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Global shipping is a dynamic industry, meaning those involved in it have wide-ranging and often complex requirements. As such, a variety of different types of shipping have evolved to meet these needs. In this article we take an in-depth look at one such type of shipping as we ask ‘what is spot shipping?’ 

Spot shipping (also known as spot freight or spot-buy freight) is the price offered by a carrier or logistics company to ship freight from one location to another at a specific point in time. It is called spot shipping because the transaction is carried out ‘on the spot’.

Spot shipping is a one-time shipping solution, making it different from long-term or regular contract shipping. Used across all industries of all sizes around the world, this transport solution is best-suited to ad hoc, sudden, or urgent shipping requirements and accounts for approximately 15-20% of total freight operations.


What does spot business mean?


Let’s look at what spot business means, and how it is different to a spot market. In the context of global shipping, ‘spot business’ refers to a specific transaction where goods are shipped and delivered at short notice and without a pre-arranged contract or long-term commitment between the shipper and the carrier. Meanwhile, the term ‘spot market’ refers to the financial marketplace in which the purchase of immediate or short-term transportation services take place. Put simply, spot business takes place in the spot market.

What is a spot market?


A spot market is a financial market where financial instruments (e.g. commodities, currencies, or securities) are traded for immediate delivery. In other words, it is the place where deals are made ‘on the spot' for a product or service (i.e. a cash payment is processed immediately and there is a physical exchange of assets right now, although the official transfer of funds may take a day or two). Spot markets are also sometimes called cash markets or physical markets due to the nature of transactions they facilitate.


What is the difference between spot shipping and contractual shipping?


There are several key differences between spot shipping and contractual shipping. Let’s look at some of the ways in which spot shipping is different from contractual shipping, and what this means for their suitability for various shipping scenarios:

  • Flexibility
    Spot rates offer more flexibility than contract rates.

  • Terms of agreement
    Spot rates are negotiated and agreed on a shipment-by-shipment basis. On the other hand, contract rates are negotiated and the terms of the agreement are then fixed (usually for one or two years).

  • Pricing stability
    Spot rates can vary considerably over time. They are influenced by a range of external factors and general market conditions, making them unstable. At the other end of the spectrum, contract rates offer a lot more pricing stability as they are fixed for the duration of the contract.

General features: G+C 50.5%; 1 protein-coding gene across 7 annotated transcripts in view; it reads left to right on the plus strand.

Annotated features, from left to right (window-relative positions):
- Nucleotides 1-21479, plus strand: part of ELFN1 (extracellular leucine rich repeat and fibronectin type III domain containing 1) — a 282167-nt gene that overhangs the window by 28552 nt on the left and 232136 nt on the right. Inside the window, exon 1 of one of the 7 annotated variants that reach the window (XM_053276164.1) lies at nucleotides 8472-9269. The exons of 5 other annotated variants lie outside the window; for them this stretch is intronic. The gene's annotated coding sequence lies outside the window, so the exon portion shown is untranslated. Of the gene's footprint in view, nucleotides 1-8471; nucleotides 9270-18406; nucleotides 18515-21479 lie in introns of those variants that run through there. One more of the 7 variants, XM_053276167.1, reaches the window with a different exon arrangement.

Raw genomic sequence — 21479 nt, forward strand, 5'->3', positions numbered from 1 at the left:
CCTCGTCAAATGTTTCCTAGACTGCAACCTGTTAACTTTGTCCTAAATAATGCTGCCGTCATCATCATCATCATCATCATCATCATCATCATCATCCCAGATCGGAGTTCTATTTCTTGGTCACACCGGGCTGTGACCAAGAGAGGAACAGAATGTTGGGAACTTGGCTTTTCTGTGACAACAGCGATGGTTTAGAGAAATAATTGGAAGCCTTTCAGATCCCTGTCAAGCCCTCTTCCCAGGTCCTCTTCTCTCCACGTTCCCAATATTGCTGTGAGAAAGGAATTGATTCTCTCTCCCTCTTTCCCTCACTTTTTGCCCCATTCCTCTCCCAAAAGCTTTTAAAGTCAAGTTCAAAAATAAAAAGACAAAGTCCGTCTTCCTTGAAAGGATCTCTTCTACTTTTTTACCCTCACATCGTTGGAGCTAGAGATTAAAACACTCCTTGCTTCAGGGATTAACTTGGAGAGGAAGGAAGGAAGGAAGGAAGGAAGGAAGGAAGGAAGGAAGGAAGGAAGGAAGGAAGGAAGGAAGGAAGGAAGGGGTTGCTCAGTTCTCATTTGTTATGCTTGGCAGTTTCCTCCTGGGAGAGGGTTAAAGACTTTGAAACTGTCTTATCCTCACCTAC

These differences make spot shipping and contractual shipping better-suited to different circumstances and scenarios. For example, spot rates are a good option for ad hoc, unexpected, or one-off shipments, whereas contract rates are a good fit for regular cargo shipments.


What are the advantages of spot shipping?


The key features of spot shipping offer a number of advantages, including:

  • Increased flexibility
    Businesses can opt for the best available rate as/when they have shipping requirements, because they are not locked in to a contract. The flexibility of spot shipping empowers organisations and supply chains to adapt to the ever-changing demands of the marketplace in which they operate.

  • Potential cost savings
    Spot shipping rates fluctuate considerably according to supply, demand, and other market conditions. Businesses can monitor market conditions and, during periods with low demand and high carrier availability, reduce costs by securing a spot rate that is lower than contract rates.

  • Faster and more responsive
    Spot shipping is a great option for one-off, ad hoc, or unexpected shipping requirements. In particular, it can help companies deal with sudden surges in demand and ensure they can meet increased orders at short notice. Given that spot shipping involves direct liaison with the carrier themselves, it can also be a great option for businesses needing a fast transport option for time-sensitive shipments.

  • Low commitment
    Spot shipping is arranged on a shipment-by-shipment basis, meaning there is no long-term commitment. As such, it is a great solution for companies looking to test a new shipping route or carrier. Likewise, spot shipping’s low-commitment level makes it attractive for companies with irregular or low-volume shipping requirements.

When we look at the combined benefits of spot shipping, we can see that it can offer a potential competitive advantage. In today’s dynamic marketplace, there are always various challenges and opportunities, such as supply chain disruptions and changing customer demands. Spot shipping enables businesses to respond more quickly to these changes, potentially helping them to win new business, or retain existing customers by better meeting their needs.